After the failure of Clint Eastwood's J. Edgar, which critics took to the woodshed and mainstream audiences largely ignored, one might expect its star, Leonardo DiCaprio, to be disinclined to try his hand at additional political biopics in the immediate future. As it turns out, he actually plans on jumping back into the genre by starring in an adaptation of A. Scott Berg's fresh-off-the-presses biography of historically controversial American president Woodrow Wilson.
He'll also serve as a producer on the project through his own Appian Way studio. Currently, the only name talent involved is DiCaprio himself. At the moment, Warner Bros. is negotiating over the rights to Berg's book, titled Wilson. It's unknown who will pen the script or helm the film itself, to say nothing of who will co-star alongside DiCaprio.
THR broke the news yesterday, though at this stage of development it's entirely possible that the announcement will coalesce into nothing. Given DiCaprio's star power, the early praise being accorded to Berg's work, and the fact that last year's Lincoln proved how successful a mainstream presidential prestige movie can be, it seems likely that Wilson will indeed get off the ground at some point; we'll keep you posted on updates as they become available.
Where does all of this leave us? There's a reasonable question to be asked as to what kind of biopic one might shape around Wilson's persona, especially when using Berg's book as source material. Reportedly, Wilson all but lionizes the man, delving into the accomplishments of his presidency while more or less skirting around his less flattering qualities. When the film gets green-lit, will the position taken by Berg - who considers Wilson his hero - influence the shape of the film. And if so, how?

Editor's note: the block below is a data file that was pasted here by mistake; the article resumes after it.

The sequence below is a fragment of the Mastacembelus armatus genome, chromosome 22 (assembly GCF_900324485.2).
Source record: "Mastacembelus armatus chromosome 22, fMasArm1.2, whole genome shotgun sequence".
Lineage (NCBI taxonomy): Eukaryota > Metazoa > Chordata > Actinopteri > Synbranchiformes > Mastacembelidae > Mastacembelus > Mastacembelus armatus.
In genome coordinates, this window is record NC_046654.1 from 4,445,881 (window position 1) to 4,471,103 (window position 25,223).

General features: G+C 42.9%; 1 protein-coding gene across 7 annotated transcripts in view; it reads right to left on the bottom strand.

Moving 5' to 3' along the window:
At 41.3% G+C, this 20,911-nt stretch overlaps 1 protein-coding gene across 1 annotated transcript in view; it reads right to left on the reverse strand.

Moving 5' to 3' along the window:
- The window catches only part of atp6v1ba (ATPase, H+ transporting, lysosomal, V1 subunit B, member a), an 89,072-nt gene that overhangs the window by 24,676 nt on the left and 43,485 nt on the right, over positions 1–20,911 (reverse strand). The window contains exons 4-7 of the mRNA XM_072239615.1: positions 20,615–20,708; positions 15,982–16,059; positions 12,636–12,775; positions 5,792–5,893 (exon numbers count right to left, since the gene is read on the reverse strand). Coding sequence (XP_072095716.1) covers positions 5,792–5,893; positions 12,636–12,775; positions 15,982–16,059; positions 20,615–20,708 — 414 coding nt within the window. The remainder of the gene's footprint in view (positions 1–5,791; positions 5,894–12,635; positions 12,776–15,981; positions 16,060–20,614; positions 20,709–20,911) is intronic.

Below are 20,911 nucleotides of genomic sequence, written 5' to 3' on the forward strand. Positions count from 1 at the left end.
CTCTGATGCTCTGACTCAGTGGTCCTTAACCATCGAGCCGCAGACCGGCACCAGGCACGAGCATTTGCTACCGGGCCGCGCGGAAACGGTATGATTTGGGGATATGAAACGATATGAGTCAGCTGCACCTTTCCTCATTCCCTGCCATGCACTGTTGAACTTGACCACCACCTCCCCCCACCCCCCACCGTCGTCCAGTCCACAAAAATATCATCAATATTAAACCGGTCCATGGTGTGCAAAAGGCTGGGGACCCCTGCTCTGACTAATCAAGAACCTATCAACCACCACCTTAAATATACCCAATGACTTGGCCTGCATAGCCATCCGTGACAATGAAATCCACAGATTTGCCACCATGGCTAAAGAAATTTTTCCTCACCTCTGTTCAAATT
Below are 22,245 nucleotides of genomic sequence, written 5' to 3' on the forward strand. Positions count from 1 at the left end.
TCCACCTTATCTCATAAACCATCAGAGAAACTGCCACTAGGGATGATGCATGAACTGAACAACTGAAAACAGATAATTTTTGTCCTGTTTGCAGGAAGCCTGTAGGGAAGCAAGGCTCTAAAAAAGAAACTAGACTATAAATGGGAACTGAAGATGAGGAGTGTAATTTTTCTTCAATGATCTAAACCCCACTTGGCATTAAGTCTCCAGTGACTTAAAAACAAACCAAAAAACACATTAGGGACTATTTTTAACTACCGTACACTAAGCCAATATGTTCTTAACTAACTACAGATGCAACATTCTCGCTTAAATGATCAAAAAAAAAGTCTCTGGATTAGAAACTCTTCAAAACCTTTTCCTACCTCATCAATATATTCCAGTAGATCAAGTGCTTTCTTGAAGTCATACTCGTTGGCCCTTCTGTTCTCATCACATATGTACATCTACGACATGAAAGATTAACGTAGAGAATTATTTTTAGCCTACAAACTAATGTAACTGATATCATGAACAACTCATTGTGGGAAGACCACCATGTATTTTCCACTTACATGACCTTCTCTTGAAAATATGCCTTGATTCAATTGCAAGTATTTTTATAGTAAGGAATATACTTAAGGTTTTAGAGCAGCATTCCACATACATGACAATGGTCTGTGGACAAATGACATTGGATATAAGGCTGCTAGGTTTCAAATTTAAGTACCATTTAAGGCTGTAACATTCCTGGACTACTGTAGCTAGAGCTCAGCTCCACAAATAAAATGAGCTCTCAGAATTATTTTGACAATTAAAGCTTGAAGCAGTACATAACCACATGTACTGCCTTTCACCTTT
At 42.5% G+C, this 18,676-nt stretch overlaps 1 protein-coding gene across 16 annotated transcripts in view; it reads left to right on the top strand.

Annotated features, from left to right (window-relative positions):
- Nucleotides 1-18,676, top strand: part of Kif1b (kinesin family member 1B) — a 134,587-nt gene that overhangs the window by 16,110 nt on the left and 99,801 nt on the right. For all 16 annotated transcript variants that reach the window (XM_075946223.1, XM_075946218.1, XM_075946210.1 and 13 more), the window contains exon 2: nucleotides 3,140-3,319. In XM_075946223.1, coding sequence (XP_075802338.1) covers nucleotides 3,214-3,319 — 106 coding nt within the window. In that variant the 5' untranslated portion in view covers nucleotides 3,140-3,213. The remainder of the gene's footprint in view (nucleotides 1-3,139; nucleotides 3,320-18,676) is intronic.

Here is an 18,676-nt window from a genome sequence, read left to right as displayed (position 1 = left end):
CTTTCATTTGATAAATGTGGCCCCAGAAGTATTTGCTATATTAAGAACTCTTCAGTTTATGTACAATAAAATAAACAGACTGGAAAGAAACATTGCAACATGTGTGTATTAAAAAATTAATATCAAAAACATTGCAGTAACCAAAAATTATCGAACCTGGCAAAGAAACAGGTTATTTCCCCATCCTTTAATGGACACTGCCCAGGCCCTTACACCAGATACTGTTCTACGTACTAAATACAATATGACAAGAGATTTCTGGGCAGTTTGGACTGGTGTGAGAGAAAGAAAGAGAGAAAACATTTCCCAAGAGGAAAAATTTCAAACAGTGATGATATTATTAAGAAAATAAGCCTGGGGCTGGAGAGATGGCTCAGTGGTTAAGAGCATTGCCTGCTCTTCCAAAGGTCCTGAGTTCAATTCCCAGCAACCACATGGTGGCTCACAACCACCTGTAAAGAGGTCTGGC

The answer will likely hinge largely on who winds up writing Wilson - assuming that's the title the studio goes with - and who ends up steering the ship. A shrewd, calculating, and clever filmmaker could draw on all of Wilson's components as a leader and paint a nuanced portrait of a complex figure, much as Spielberg did with Lincoln. A film that addresses his stance on civil liberties and civil rights, his enactment of both the Federal Reserve Act and the income tax, and his role in the formation of the League of Nations and the Treaty of Versailles, among other things, could be a great film.
But there's obviously going to be a waiting period before we begin to get an idea of what Wilson will look like. At the very least, the production's star has the experience needed to take a person out of history and bring them to life onscreen. Not only has DiCaprio portrayed Hoover, he's also played Howard Hughes for Scorsese in The Aviator, and he'll be stepping into the shoes of Jordan Belfort (also for Scorsese) this fall in The Wolf of Wall Street.
Will he make a good Wilson? Or is he better off staying away from biopic dramas of this sort?
We'll bring the latest news on the Wilson adaptation as more information becomes available.